The Wild controlled the puck for most of the two-minute penalty against Smyth, but were kept to the outside by Colorado’s penalty-killers. With the power play in its final seconds, Joe Sakic got control of the puck and threw a pass that sprung Ben Guite for a breakaway. Guite went in alone and beat Niklas Backstrom with a 10-foot wrist shot for a shorthanded goal at 8:02. It was Sakic’s 100th playoff assist.
Backstrom kept the deficit at one goal with a number of excellent saves in the opening period and was sharp at finding stray pucks in crowds of legs and sticks. His work paid off when the Wild scored the tying goal on the first shift of the second period.
Marian Gaborik, the Wild’s top regular-season scorer but pointless through five games in the series, got his first point when he found Aaron Voros alone in the left circle. Voros snapped the puck past Jose Theodore for the tying goal just 36 seconds into the period.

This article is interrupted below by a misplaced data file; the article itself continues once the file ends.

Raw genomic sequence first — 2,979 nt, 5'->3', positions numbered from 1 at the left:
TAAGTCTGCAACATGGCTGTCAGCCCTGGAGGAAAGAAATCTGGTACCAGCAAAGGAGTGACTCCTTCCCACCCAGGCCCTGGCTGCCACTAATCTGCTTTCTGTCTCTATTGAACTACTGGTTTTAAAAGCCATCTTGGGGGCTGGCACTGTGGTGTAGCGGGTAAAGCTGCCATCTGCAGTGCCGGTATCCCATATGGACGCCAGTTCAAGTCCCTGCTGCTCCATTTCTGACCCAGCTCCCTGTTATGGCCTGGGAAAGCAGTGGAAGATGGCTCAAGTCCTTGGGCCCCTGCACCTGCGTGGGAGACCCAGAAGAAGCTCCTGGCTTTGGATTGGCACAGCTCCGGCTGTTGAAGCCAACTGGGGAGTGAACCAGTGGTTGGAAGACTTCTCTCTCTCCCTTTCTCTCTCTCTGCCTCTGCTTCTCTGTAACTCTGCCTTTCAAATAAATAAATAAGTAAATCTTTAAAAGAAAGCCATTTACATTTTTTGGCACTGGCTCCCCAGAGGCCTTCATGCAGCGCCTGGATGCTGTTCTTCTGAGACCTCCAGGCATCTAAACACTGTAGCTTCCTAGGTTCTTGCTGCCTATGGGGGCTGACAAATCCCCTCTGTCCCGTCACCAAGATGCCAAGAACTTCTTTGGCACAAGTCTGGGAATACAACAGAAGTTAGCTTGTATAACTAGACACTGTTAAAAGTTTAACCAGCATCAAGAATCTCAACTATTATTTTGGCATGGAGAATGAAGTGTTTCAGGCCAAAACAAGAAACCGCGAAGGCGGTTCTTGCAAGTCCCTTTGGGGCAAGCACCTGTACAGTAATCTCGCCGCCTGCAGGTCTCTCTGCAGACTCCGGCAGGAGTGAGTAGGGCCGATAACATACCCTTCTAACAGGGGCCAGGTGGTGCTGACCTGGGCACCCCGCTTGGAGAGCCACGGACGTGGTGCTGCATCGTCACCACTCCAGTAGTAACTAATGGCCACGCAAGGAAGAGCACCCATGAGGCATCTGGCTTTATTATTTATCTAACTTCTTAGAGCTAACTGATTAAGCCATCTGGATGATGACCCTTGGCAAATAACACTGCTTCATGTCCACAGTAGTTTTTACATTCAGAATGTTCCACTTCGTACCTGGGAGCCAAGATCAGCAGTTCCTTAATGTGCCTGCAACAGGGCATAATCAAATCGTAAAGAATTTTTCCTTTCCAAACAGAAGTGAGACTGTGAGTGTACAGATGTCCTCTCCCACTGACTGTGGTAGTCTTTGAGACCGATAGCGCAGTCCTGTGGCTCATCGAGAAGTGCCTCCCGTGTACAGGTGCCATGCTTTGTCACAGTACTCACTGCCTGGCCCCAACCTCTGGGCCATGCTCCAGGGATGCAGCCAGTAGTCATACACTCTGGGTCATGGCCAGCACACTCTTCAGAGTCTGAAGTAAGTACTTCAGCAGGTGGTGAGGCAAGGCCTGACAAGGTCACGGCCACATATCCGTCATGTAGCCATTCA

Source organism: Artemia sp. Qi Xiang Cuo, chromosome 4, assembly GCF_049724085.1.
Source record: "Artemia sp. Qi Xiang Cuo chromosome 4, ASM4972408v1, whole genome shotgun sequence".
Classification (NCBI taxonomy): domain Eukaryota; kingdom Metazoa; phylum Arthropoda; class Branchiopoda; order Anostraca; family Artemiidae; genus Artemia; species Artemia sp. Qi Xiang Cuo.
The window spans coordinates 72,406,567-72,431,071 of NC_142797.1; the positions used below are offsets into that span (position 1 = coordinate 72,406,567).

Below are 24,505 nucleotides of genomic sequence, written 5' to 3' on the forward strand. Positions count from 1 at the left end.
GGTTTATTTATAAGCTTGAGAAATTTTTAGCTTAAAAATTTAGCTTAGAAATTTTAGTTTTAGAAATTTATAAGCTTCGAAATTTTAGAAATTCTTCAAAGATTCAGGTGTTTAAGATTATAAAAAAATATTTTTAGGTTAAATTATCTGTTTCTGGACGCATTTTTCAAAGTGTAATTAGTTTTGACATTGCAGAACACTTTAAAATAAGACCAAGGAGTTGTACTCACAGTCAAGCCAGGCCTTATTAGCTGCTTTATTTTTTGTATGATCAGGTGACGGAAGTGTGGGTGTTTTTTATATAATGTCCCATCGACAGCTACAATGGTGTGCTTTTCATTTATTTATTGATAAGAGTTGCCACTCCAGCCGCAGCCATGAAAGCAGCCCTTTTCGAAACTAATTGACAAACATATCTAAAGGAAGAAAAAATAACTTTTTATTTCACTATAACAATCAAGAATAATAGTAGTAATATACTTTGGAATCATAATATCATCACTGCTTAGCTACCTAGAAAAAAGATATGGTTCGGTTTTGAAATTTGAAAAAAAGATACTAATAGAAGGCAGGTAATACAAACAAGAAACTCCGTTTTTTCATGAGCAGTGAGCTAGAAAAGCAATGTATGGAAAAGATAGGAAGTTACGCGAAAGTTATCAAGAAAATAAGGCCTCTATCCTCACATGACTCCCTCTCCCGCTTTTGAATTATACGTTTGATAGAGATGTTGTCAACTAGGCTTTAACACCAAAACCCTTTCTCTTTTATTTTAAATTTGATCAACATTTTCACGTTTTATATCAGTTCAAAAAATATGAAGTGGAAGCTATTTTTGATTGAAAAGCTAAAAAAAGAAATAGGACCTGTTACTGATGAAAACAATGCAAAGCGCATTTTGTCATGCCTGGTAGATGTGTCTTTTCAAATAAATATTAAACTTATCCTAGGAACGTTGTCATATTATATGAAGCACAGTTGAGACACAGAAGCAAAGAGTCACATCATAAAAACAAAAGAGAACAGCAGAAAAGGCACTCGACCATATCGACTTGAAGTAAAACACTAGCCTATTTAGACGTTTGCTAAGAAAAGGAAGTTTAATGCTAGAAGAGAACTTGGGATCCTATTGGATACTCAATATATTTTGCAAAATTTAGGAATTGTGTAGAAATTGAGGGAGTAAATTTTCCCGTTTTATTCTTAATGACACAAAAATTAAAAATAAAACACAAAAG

Theodore was sharp under pressure early in the period, facing 10 shots in the first six minutes. But the Avs regained some momentum midway through the period when Pavol Demitra was called for interference after he buried Smyth to prevent a shot at a wide-open net. The Avs didn’t score, but they generated some offense for the first time in a while.
Colorado went ahead to stay at 12:20 when Smyth finished off a play he started with a smart move along the left boards.
Rather than try and put the puck into a tangle of players in front of the net, Smyth backhanded it down the dasher and behind the net. Tyler Arnason got control, continued toward the right corner and backhanded the puck to David Jones behind the goal line going the other way. Smyth circled back to the left faceoff dot and made himself available for a pass, then one-timed Jones’ feed into the top right-hand corner for his second goal of the series.